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There seem to be at least a couple different possible ways of modeling sum types in a type system, but I haven't been able to find consistent terms for referring to them:

  1. A sum type is formed from a set of "data constructors", which are function-like entities that notionally map values of a summand type to values of the sum type. This is the model adopted by e.g. Haskell and the various flavors of ML.

  2. A sum type is formed directly from the underlying summand types, with no data constructors, and as a consequence the sum type is a supertype of the summands (or at least behaves very much like one). This model seems to be much less common, but it's the model adopted by Ceylon, and by C++'s std::variant.

Note that this is separate from the distinction between discriminated and non-discriminated unions: both models permit the sum type to be discriminated (although only if the summands are disjoint, in the case of #2).

Are there settled terms for distinguishing these two models?

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  • $\begingroup$ The first one is a sum type. The second one is a union type. Note that Ceylon and C++ implement union types in strange ways, with restrictions on what can be done etc. $\endgroup$ – Andrej Bauer Jul 29 at 11:26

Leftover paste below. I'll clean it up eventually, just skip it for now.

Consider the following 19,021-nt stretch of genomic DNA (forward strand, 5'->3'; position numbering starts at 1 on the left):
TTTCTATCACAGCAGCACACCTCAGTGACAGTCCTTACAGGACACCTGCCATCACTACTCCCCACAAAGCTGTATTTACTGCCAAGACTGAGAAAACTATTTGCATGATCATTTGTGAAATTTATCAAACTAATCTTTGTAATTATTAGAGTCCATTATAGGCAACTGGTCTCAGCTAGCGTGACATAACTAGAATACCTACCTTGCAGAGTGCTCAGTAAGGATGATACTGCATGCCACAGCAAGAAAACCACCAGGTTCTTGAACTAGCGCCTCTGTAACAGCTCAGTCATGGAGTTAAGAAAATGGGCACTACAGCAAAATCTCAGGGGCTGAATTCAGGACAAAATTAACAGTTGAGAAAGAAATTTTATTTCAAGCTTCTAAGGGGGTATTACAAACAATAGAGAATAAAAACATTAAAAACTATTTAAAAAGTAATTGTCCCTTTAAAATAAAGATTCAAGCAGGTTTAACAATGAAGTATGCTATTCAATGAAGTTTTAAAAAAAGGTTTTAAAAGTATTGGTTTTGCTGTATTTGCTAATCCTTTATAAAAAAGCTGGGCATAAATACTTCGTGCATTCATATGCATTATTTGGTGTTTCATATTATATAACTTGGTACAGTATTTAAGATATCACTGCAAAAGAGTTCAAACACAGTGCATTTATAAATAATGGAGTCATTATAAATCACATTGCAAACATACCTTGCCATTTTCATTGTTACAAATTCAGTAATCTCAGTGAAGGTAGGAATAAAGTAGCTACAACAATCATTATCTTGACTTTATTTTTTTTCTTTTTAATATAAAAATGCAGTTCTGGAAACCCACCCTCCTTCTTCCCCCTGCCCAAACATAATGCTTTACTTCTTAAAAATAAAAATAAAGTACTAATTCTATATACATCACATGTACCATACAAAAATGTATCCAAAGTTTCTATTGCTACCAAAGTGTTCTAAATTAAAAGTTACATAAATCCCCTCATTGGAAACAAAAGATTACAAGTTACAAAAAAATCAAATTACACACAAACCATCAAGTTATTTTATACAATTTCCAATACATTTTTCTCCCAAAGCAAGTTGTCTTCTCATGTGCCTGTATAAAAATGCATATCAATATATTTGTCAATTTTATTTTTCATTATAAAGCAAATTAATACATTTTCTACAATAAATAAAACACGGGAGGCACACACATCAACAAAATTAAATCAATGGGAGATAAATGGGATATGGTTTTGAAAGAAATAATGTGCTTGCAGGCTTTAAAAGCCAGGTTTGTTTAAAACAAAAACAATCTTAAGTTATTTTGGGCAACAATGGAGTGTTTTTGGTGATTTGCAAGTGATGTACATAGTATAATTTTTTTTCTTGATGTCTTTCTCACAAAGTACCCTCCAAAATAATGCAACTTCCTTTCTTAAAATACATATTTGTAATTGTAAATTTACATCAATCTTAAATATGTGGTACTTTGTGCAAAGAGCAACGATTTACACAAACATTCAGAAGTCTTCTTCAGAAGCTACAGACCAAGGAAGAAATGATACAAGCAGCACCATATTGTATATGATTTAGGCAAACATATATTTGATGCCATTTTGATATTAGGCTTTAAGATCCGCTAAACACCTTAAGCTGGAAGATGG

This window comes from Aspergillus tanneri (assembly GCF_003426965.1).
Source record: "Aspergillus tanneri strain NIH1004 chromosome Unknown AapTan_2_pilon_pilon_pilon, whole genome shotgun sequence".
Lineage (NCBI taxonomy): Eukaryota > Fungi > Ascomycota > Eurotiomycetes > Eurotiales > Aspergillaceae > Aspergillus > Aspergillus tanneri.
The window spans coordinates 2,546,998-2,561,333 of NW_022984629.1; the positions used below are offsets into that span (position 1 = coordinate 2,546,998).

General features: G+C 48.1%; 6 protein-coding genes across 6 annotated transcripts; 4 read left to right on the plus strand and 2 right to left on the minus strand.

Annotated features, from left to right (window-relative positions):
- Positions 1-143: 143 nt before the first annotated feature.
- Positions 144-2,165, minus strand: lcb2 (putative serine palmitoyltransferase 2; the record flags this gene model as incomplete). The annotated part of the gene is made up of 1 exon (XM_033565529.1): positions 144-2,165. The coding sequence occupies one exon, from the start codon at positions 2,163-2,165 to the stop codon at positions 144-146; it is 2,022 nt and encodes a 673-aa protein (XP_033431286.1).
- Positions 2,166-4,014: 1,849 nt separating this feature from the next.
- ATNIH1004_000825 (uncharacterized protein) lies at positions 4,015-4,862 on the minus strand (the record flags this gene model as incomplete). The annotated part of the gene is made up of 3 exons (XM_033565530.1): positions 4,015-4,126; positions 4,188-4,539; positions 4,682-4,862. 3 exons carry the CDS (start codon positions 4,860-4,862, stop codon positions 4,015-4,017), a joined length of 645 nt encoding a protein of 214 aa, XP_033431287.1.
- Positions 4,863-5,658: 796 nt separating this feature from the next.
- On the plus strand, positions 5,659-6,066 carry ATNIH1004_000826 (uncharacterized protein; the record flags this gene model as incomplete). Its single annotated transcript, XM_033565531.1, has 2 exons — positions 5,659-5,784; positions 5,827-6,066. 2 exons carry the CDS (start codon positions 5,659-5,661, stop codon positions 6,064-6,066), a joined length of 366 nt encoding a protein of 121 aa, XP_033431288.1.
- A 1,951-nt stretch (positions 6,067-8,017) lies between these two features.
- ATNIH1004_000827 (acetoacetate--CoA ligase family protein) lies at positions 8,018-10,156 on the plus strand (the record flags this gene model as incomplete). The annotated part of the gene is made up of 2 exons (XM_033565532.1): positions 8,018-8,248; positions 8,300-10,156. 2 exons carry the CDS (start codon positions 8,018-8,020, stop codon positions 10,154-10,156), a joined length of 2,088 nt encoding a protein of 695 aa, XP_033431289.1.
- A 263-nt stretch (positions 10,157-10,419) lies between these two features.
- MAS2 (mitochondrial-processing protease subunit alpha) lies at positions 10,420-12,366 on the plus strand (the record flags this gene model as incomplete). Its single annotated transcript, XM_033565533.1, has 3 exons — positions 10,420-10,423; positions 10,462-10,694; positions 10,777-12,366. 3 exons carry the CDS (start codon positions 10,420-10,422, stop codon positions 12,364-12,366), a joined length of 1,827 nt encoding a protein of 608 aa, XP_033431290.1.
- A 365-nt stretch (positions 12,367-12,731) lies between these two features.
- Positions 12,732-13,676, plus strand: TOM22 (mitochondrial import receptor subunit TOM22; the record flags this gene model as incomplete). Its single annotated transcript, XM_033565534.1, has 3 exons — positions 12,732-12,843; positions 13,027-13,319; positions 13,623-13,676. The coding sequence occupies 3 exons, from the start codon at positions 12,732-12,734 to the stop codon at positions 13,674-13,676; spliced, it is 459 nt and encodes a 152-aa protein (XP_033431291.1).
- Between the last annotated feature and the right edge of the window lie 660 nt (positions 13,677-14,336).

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  1. The first concept you mention is that of an algebraic data type (or ADT). These are (recursive) sum-of-product types, though in many languages the product types are not first-class in that you may not refer to them directly, but only as part of the sum.
  2. The second concept is a true sum type. However, in both the examples mentioned, the sum type has a restriction that the summands must be unique, e.g. you cannot describe the type $A + A$, because summands are referenced nominally, rather than by their index.

Note that ADTs suffice to describe sum types (even with non-unique summands), by wrapping their summands in new constructors. However, they are more general, as they can describe fixed point types, like binary trees.

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  • $\begingroup$ Well, it's not a sum type if there is a restriction about disjointness. At best it is a disjoint union, and also I don't see anywhere in the documentation that Ceylon X|Y and C++ std::variant have any tags (although Ceylon probably has enough type information stored at runtime that essentially functions as tags). $\endgroup$ – Andrej Bauer Jul 29 at 11:25
  • $\begingroup$ It is a sum type; they just don't represent all sum types. Though perhaps you're making a distinction between disjoint unions and sums that I'm not? In Ceylon, you can use is to deduce the discriminant, while in C++, you can use holds_alternative. $\endgroup$ – varkor Jul 29 at 12:03
  • $\begingroup$ I think we're mostly discussing terminology. I would call someting "sum types" if it resembles coproducts, and "union types" if it's one of those less reasonable constructions. All of these can only be approximated in languages such as C++, as the language is full of historical accidents and design decisions that were not originally motivated by having theoretically reasonable design. $\endgroup$ – Andrej Bauer Jul 29 at 14:46
  • $\begingroup$ Unless I can make the type "$A + A$" which is in general different from $A$, it's not really a sum type. $\endgroup$ – Andrej Bauer Jul 29 at 14:47

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